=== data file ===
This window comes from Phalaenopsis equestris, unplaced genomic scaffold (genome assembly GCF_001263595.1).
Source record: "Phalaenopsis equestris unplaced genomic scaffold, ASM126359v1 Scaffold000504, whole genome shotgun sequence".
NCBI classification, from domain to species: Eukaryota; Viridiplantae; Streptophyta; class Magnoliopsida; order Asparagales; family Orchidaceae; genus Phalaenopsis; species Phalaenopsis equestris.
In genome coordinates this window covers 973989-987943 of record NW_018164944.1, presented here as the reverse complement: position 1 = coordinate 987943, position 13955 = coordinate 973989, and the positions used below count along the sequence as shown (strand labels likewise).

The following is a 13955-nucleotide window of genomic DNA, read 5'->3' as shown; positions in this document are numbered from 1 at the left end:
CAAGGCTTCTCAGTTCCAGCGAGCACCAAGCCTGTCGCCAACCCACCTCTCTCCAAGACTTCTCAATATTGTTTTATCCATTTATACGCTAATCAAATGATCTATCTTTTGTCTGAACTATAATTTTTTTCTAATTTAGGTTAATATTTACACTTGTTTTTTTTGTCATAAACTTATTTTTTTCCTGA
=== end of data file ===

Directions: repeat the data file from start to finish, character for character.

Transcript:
This window comes from Phalaenopsis equestris, unplaced genomic scaffold (genome assembly GCF_001263595.1).
Source record: "Phalaenopsis equestris unplaced genomic scaffold, ASM126359v1 Scaffold000504, whole genome shotgun sequence".
NCBI classification, from domain to species: Eukaryota; Viridiplantae; Streptophyta; class Magnoliopsida; order Asparagales; family Orchidaceae; genus Phalaenopsis; species Phalaenopsis equestris.
In genome coordinates this window covers 973989-987943 of record NW_018164944.1, presented here as the reverse complement: position 1 = coordinate 987943, position 13955 = coordinate 973989, and the positions used below count along the sequence as shown (strand labels likewise).

The following is a 13955-nucleotide window of genomic DNA, read 5'->3' as shown; positions in this document are numbered from 1 at the left end:
CAAGGCTTCTCAGTTCCAGCGAGCACCAAGCCTGTCGCCAACCCACCTCTCTCCAAGACTTCTCAATATTGTTTTATCCATTTATACGCTAATCAAATGATCTATCTTTTGTCTGAACTATAATTTTTTTCTAATTTAGGTTAATATTTACACTTGTTTTTTTTGTCATAAACTTATTTTTTTCCTGA